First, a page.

|Publication number||US5524190 A|
|Application number||US 08/073,229|
|Publication date||Jun 4, 1996|
|Filing date||Jun 4, 1993|
|Priority date||Jun 4, 1993|
|Also published as||CA2141932A1, CN1110065A, DE69402540D1, DE69402540T2, EP0693197A1, EP0693197B1, WO1994029801A1|
|Publication number||073229, 08073229, US 5524190 A, US 5524190A, US-A-5524190, US5524190 A, US5524190A|
|Inventors||Arnold Schaeffer, Jack H. Palevich, David R. Anderson, Larry S. Rosenstein|
|Original Assignee||Taligent, Inc.|
|Export Citation||BiBTeX, EndNote, RefMan|
|Patent Citations (30), Non-Patent Citations (12), Referenced by (51), Classifications (21), Legal Events (6)|
|External Links: USPTO, USPTO Assignment, Espacenet|
Portions of this patent application contain materials that are subject to copyright protection. The copyright owner has no objection to the facsimile reproduction by anyone of the patent document or the patent disclosure, as it appears in the Patent and Trademark Office patent file or records, but otherwise reserves all copyright rights whatsoever.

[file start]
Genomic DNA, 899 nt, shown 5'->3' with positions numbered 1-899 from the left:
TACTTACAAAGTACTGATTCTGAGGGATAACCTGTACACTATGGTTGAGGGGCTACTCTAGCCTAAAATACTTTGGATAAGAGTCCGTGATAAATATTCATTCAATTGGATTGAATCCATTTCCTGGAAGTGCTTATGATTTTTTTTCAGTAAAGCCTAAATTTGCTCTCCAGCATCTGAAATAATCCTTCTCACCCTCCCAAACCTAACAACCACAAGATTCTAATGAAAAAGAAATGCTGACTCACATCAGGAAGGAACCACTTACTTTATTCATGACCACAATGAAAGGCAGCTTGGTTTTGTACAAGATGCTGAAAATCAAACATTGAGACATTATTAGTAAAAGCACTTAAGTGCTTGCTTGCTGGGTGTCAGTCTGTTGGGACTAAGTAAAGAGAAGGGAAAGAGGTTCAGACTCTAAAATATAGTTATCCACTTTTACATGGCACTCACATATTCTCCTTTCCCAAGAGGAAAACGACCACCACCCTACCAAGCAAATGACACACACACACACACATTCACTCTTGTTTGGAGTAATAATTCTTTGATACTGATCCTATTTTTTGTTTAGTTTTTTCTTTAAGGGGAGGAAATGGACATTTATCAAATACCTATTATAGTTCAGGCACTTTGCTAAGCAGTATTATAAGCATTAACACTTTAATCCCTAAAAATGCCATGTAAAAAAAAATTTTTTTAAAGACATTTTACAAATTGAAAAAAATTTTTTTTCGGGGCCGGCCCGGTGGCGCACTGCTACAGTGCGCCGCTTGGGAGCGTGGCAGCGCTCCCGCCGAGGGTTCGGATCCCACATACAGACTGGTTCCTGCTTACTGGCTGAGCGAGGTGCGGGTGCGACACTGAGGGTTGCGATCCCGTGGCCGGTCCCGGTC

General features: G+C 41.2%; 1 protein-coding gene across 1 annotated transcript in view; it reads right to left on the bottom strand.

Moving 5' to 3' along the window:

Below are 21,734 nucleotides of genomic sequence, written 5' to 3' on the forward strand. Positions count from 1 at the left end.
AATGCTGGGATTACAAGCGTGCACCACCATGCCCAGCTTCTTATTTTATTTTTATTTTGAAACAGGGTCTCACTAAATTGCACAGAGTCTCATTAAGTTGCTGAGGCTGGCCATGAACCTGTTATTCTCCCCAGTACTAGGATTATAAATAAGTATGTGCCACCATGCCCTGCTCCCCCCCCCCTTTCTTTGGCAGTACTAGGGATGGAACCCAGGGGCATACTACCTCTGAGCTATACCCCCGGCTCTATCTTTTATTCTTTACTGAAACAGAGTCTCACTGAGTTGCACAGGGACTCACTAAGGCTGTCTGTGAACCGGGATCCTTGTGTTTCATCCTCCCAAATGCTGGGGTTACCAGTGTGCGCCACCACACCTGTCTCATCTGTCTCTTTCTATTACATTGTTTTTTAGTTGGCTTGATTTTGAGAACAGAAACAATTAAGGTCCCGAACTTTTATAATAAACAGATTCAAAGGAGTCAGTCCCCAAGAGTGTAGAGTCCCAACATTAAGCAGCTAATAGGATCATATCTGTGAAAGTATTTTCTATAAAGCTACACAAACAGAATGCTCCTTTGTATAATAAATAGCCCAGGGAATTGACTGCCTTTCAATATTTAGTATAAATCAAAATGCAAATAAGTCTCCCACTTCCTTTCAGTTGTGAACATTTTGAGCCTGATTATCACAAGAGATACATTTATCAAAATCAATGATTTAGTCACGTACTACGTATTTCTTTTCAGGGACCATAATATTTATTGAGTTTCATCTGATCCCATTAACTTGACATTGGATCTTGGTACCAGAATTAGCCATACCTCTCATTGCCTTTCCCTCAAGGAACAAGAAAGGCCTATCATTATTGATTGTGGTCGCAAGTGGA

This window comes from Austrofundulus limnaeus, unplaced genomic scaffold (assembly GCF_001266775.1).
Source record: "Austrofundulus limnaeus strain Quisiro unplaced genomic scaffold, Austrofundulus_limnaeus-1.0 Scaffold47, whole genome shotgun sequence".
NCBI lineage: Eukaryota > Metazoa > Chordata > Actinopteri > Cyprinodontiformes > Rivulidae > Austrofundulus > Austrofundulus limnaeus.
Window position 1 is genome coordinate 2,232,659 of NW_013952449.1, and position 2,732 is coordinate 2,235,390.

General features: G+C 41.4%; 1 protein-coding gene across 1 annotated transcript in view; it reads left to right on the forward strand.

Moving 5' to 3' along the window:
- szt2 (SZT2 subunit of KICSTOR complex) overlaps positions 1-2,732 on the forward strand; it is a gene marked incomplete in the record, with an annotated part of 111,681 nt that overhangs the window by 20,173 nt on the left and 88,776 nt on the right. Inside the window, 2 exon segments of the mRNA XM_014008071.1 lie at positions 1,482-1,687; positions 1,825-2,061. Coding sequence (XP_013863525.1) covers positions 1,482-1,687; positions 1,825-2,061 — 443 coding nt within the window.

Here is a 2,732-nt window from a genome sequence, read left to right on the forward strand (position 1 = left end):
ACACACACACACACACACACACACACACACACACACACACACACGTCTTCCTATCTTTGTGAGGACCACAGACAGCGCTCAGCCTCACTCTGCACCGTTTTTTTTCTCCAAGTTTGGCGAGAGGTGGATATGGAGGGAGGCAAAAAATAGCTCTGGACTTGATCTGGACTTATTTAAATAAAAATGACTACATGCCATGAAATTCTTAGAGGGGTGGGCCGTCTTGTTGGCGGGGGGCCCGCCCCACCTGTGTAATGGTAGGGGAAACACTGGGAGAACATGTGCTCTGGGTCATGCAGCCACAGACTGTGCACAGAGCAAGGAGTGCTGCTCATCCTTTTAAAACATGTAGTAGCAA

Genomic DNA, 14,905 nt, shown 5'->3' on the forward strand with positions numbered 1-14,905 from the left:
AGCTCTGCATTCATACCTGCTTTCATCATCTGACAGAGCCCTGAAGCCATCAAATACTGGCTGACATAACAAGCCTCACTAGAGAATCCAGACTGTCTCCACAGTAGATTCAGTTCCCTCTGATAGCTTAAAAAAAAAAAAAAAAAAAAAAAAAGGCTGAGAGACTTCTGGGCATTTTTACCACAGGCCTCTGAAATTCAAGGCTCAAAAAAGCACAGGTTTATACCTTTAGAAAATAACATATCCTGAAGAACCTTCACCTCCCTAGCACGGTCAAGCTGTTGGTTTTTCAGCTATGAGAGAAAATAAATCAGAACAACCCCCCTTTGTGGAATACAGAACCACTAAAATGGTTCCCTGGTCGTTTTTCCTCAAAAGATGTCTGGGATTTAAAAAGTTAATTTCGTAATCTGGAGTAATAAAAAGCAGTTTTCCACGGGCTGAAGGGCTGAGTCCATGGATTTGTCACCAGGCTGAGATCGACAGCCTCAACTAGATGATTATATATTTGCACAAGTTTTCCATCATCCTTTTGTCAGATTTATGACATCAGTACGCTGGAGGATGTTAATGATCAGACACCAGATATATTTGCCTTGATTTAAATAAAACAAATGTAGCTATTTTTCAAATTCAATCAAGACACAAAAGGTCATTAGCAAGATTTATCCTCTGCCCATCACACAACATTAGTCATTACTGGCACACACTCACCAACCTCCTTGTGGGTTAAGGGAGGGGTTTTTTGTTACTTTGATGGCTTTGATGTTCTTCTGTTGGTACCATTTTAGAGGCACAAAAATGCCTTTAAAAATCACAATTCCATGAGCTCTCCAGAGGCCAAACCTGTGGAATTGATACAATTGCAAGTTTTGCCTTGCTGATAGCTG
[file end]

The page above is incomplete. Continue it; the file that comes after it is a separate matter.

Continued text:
This patent application is related to the patent application U.S. patent application Ser. No. 07/996,171, now abandoned and continued as U.S. patent application Ser. No. 08/482,314, entitled Object Oriented Framework System, by Debra L. Orton, David B. Goldsmith, Christopher P. Moeller, and Andrew G. Heninger, filed Dec. 23, 1992, and assigned to Taligent, the disclosure of which is hereby incorporated by reference.
This invention generally relates to improvements in computer systems and more particularly to a system and method for a high availability document processing system.
Document processing is currently the most prevalent application of computer technology. Examples of state of the art word processing technology include the WordPerfect® text processor and the Word text processor from Microsoft® Corporation. These products are designed to run on various operating systems and different hardware platforms. Some of the hardware platforms and operating systems are less reliable then others. To avoid loss of data or other information, these products have a backup capability that can be enabled at system setup. The backup occurs when a user specified time elapses, if a user selects to enable the capability. If the system has a failure between backups, then the information since the last backup is lost.